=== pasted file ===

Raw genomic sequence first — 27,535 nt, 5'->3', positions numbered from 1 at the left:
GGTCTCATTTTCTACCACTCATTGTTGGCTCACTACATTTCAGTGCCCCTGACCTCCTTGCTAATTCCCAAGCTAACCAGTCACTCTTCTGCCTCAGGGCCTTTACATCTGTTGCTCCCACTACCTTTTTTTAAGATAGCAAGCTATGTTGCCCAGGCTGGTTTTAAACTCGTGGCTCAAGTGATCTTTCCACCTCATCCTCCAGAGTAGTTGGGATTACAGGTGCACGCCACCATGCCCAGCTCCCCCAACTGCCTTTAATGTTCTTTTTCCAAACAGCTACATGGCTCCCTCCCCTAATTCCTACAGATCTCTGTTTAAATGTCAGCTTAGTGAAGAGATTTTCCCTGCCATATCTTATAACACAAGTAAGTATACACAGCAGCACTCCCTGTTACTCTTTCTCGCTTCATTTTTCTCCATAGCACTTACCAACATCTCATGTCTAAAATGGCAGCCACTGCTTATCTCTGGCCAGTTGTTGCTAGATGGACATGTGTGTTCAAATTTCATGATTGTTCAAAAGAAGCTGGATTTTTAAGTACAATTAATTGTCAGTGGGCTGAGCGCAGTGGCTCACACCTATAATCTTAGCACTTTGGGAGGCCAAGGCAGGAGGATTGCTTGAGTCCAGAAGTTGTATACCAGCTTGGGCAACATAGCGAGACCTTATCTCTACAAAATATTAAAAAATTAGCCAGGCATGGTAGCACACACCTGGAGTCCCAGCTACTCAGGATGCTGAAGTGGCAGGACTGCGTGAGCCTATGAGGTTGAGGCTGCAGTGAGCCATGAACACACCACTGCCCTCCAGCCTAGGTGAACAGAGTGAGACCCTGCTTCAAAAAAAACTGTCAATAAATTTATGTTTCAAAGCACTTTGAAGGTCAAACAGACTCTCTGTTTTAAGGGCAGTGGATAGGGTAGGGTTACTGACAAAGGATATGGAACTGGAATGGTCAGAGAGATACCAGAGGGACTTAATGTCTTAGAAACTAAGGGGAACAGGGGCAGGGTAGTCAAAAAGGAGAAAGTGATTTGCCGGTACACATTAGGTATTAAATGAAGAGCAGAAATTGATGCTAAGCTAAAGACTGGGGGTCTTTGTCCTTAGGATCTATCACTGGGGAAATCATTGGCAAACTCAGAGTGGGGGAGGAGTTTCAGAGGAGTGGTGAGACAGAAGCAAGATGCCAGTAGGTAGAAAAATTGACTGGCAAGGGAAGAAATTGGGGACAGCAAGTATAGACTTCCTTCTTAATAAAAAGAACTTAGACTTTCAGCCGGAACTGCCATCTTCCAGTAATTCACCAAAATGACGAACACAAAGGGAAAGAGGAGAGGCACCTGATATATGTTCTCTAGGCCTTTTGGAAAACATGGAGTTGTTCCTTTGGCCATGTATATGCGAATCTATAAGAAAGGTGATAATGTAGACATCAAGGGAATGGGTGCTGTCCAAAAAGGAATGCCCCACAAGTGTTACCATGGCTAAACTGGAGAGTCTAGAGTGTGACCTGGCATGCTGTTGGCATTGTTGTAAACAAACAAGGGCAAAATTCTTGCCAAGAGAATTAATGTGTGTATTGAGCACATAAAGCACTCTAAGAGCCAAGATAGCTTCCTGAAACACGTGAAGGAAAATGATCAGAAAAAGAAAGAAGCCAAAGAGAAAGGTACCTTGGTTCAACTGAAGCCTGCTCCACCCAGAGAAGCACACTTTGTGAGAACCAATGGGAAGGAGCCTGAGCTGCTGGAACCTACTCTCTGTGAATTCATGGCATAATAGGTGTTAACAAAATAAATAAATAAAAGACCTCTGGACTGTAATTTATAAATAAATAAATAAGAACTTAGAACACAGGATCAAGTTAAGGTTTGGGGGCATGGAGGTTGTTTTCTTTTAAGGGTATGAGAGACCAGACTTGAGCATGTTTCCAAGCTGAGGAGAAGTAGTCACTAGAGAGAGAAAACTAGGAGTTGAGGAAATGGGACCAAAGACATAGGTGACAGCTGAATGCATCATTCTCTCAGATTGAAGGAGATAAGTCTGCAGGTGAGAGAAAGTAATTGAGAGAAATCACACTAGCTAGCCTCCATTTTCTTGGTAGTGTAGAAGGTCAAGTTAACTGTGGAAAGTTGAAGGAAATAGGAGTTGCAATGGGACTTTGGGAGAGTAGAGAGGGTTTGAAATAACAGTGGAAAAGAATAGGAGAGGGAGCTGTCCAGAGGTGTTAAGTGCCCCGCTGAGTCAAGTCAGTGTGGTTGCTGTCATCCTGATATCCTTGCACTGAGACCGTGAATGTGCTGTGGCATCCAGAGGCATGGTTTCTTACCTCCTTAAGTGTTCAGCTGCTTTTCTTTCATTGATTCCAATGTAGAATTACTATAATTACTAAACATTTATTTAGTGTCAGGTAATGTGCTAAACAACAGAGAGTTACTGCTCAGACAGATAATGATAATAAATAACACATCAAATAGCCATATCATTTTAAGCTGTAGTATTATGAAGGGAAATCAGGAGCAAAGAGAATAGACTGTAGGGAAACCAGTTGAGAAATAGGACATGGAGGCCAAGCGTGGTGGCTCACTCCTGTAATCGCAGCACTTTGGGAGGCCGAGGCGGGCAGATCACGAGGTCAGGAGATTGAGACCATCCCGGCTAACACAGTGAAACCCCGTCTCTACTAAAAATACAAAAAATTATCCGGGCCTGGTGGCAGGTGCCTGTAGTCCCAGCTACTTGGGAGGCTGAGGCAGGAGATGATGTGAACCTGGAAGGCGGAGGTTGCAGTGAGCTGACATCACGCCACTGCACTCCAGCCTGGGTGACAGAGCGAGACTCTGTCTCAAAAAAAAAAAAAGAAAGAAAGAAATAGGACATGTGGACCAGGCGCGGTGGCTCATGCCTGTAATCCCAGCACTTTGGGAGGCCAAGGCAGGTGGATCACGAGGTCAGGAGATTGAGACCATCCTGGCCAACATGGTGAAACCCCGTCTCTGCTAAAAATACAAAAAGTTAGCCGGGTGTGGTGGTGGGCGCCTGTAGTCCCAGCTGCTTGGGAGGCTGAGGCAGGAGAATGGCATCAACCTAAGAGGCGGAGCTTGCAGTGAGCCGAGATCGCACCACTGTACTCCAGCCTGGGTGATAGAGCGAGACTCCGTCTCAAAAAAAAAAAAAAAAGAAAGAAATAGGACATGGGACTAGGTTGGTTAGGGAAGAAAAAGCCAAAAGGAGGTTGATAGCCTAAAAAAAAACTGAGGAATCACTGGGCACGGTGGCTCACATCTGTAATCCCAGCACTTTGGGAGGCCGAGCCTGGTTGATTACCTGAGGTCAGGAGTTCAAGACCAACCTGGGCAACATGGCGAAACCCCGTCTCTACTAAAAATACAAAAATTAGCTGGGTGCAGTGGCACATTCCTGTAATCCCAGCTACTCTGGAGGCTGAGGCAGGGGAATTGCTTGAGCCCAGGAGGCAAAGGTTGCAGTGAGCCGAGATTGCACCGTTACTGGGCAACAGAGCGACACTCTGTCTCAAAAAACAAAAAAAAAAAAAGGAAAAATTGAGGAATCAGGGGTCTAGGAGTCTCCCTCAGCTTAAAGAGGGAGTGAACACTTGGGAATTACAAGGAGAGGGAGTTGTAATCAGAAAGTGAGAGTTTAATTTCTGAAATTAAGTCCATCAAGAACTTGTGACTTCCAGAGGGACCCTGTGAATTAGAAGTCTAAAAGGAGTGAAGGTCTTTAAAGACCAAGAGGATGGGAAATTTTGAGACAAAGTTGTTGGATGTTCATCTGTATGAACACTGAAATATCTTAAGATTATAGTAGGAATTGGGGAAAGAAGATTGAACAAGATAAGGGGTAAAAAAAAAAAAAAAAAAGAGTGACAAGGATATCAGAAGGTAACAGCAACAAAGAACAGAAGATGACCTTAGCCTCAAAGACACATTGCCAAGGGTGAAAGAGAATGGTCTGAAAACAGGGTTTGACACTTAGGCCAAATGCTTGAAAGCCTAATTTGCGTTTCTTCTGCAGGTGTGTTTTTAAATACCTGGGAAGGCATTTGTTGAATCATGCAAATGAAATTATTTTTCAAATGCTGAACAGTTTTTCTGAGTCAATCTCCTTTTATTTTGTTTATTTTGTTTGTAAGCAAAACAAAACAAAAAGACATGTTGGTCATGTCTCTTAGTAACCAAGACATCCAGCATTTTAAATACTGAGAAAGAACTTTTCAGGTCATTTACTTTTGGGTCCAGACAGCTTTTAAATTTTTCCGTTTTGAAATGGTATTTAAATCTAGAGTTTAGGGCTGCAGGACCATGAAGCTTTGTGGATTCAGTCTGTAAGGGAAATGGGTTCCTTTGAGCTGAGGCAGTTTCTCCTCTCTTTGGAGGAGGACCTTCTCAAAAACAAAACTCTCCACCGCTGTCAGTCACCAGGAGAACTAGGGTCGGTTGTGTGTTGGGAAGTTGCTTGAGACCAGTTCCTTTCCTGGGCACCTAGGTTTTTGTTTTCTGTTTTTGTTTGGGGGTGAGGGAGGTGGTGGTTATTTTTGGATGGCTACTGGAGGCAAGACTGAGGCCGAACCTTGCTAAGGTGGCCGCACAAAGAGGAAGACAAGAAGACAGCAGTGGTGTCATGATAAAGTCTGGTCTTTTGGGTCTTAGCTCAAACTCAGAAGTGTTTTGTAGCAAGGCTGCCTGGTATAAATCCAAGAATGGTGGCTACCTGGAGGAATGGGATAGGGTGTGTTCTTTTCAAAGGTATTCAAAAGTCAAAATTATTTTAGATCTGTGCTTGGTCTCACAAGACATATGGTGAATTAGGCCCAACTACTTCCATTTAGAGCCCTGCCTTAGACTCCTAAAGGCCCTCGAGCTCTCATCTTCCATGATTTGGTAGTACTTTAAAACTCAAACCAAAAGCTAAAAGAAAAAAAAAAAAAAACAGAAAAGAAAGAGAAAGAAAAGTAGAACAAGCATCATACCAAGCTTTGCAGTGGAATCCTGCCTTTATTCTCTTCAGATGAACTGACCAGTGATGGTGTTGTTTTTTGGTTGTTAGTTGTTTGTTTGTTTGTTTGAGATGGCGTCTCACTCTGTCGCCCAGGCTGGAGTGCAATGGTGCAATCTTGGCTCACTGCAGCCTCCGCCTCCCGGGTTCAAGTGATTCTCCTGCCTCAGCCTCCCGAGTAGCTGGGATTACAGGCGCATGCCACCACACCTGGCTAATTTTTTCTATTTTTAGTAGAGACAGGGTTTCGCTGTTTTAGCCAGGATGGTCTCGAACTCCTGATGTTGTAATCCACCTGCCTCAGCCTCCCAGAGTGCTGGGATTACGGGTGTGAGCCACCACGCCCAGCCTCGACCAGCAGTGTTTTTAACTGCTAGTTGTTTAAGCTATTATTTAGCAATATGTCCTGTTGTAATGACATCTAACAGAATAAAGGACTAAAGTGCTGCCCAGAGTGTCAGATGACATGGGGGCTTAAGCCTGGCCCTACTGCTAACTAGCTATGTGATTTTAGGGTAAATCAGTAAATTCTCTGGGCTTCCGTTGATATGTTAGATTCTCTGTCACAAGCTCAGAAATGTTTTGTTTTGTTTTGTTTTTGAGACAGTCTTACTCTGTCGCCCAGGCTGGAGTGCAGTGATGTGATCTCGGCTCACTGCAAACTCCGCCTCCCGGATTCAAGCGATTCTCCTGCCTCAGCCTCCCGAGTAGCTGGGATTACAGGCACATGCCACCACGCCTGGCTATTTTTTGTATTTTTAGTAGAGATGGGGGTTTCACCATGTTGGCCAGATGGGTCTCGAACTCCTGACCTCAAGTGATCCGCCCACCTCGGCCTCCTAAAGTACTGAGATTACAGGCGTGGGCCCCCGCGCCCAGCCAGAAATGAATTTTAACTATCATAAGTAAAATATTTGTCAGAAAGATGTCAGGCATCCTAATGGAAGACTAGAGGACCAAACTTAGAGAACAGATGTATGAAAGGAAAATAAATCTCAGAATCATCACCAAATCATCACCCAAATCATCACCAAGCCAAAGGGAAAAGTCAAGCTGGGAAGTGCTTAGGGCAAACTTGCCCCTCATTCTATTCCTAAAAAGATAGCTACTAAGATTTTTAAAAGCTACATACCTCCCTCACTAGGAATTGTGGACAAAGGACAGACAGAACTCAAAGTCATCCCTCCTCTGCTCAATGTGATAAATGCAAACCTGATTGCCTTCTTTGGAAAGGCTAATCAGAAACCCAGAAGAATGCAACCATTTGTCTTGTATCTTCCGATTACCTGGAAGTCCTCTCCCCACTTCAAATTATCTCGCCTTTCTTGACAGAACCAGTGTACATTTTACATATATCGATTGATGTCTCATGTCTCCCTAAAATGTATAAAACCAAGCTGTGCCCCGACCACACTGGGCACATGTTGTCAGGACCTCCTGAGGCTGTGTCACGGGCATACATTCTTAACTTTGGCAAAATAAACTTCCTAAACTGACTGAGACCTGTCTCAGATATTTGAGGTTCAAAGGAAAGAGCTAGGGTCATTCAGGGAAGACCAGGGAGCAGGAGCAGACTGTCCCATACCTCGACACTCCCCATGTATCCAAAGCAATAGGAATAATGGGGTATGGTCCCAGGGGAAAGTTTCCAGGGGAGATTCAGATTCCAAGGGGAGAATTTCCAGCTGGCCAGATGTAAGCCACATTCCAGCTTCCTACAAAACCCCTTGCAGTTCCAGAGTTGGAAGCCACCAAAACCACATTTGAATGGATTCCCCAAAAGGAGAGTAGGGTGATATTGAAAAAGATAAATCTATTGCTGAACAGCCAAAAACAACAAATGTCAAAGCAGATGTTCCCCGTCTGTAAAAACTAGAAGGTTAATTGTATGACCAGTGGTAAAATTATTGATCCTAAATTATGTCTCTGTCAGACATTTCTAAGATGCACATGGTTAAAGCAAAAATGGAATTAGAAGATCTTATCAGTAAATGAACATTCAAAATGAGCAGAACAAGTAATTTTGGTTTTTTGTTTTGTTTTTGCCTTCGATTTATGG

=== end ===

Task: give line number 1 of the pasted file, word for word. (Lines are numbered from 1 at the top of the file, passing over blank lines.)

Raw genomic sequence first — 27,535 nt, 5'->3', positions numbered from 1 at the left: